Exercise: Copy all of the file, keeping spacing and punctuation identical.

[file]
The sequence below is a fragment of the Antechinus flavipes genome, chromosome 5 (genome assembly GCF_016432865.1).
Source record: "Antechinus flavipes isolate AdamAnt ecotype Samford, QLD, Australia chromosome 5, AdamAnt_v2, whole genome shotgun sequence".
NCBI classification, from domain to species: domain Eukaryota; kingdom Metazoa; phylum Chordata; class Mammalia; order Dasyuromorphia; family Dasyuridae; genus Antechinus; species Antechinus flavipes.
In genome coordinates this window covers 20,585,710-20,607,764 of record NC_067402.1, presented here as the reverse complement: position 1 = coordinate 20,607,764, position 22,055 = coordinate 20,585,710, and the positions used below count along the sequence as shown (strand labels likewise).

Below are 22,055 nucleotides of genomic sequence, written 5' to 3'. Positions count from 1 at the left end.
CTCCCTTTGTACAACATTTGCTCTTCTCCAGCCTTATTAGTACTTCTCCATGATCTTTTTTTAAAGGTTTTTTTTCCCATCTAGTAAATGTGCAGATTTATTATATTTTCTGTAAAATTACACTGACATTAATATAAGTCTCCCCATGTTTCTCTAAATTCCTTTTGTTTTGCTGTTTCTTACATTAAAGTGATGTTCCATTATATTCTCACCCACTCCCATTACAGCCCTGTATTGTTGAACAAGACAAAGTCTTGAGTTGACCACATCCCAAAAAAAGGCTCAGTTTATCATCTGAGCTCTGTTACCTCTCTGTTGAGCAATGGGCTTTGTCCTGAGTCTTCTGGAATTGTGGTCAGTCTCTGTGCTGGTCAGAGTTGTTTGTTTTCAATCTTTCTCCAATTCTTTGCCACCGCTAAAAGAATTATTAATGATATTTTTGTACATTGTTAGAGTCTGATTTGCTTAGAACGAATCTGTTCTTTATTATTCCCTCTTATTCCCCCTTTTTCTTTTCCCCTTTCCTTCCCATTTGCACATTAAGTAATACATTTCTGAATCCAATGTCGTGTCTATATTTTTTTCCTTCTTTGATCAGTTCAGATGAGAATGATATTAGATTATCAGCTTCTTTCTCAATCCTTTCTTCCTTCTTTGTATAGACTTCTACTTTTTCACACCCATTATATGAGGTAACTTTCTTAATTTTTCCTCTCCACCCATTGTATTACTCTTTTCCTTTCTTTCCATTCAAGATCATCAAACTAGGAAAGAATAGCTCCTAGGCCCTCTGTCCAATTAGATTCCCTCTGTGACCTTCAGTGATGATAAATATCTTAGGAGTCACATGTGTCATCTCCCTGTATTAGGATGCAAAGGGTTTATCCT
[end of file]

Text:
The sequence below is a fragment of the Antechinus flavipes genome, chromosome 5 (genome assembly GCF_016432865.1).
Source record: "Antechinus flavipes isolate AdamAnt ecotype Samford, QLD, Australia chromosome 5, AdamAnt_v2, whole genome shotgun sequence".
NCBI classification, from domain to species: domain Eukaryota; kingdom Metazoa; phylum Chordata; class Mammalia; order Dasyuromorphia; family Dasyuridae; genus Antechinus; species Antechinus flavipes.
In genome coordinates this window covers 20,585,710-20,607,764 of record NC_067402.1, presented here as the reverse complement: position 1 = coordinate 20,607,764, position 22,055 = coordinate 20,585,710, and the positions used below count along the sequence as shown (strand labels likewise).

Below are 22,055 nucleotides of genomic sequence, written 5' to 3'. Positions count from 1 at the left end.
CTCCCTTTGTACAACATTTGCTCTTCTCCAGCCTTATTAGTACTTCTCCATGATCTTTTTTTAAAGGTTTTTTTTCCCATCTAGTAAATGTGCAGATTTATTATATTTTCTGTAAAATTACACTGACATTAATATAAGTCTCCCCATGTTTCTCTAAATTCCTTTTGTTTTGCTGTTTCTTACATTAAAGTGATGTTCCATTATATTCTCACCCACTCCCATTACAGCCCTGTATTGTTGAACAAGACAAAGTCTTGAGTTGACCACATCCCAAAAAAAGGCTCAGTTTATCATCTGAGCTCTGTTACCTCTCTGTTGAGCAATGGGCTTTGTCCTGAGTCTTCTGGAATTGTGGTCAGTCTCTGTGCTGGTCAGAGTTGTTTGTTTTCAATCTTTCTCCAATTCTTTGCCACCGCTAAAAGAATTATTAATGATATTTTTGTACATTGTTAGAGTCTGATTTGCTTAGAACGAATCTGTTCTTTATTATTCCCTCTTATTCCCCCTTTTTCTTTTCCCCTTTCCTTCCCATTTGCACATTAAGTAATACATTTCTGAATCCAATGTCGTGTCTATATTTTTTTCCTTCTTTGATCAGTTCAGATGAGAATGATATTAGATTATCAGCTTCTTTCTCAATCCTTTCTTCCTTCTTTGTATAGACTTCTACTTTTTCACACCCATTATATGAGGTAACTTTCTTAATTTTTCCTCTCCACCCATTGTATTACTCTTTTCCTTTCTTTCCATTCAAGATCATCAAACTAGGAAAGAATAGCTCCTAGGCCCTCTGTCCAATTAGATTCCCTCTGTGACCTTCAGTGATGATAAATATCTTAGGAGTCACATGTGTCATCTCCCTGTATTAGGATGCAAAGGGTTTATCCT